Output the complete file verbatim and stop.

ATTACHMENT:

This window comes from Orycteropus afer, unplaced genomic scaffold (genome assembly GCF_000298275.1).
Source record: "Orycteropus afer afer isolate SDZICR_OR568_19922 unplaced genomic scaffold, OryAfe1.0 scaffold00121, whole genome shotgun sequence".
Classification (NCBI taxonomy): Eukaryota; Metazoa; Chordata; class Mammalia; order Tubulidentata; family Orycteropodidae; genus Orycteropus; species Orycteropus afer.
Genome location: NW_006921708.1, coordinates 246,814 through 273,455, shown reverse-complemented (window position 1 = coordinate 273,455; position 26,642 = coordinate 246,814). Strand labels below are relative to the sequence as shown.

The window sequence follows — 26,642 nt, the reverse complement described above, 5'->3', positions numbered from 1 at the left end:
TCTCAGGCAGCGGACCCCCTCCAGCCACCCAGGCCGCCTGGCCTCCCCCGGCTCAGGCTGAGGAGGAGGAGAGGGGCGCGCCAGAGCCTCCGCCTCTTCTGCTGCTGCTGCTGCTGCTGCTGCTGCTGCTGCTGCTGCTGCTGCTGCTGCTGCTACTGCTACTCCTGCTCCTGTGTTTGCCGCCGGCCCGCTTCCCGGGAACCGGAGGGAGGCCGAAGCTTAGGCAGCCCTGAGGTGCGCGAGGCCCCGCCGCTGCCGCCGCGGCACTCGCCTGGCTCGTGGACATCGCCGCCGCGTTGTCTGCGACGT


This window comes from Orycteropus afer, unplaced genomic scaffold (genome assembly GCF_000298275.1).
Source record: "Orycteropus afer afer isolate SDZICR_OR568_19922 unplaced genomic scaffold, OryAfe1.0 scaffold00121, whole genome shotgun sequence".
Classification (NCBI taxonomy): Eukaryota; Metazoa; Chordata; class Mammalia; order Tubulidentata; family Orycteropodidae; genus Orycteropus; species Orycteropus afer.
Genome location: NW_006921708.1, coordinates 246,814 through 273,455, shown reverse-complemented (window position 1 = coordinate 273,455; position 26,642 = coordinate 246,814). Strand labels below are relative to the sequence as shown.

The window sequence follows — 26,642 nt, the reverse complement described above, 5'->3', positions numbered from 1 at the left end:
TCTCAGGCAGCGGACCCCCTCCAGCCACCCAGGCCGCCTGGCCTCCCCCGGCTCAGGCTGAGGAGGAGGAGAGGGGCGCGCCAGAGCCTCCGCCTCTTCTGCTGCTGCTGCTGCTGCTGCTGCTGCTGCTGCTGCTGCTGCTGCTGCTGCTGCTACTGCTACTCCTGCTCCTGTGTTTGCCGCCGGCCCGCTTCCCGGGAACCGGAGGGAGGCCGAAGCTTAGGCAGCCCTGAGGTGCGCGAGGCCCCGCCGCTGCCGCCGCGGCACTCGCCTGGCTCGTGGACATCGCCGCCGCGTTGTCTGCGACGT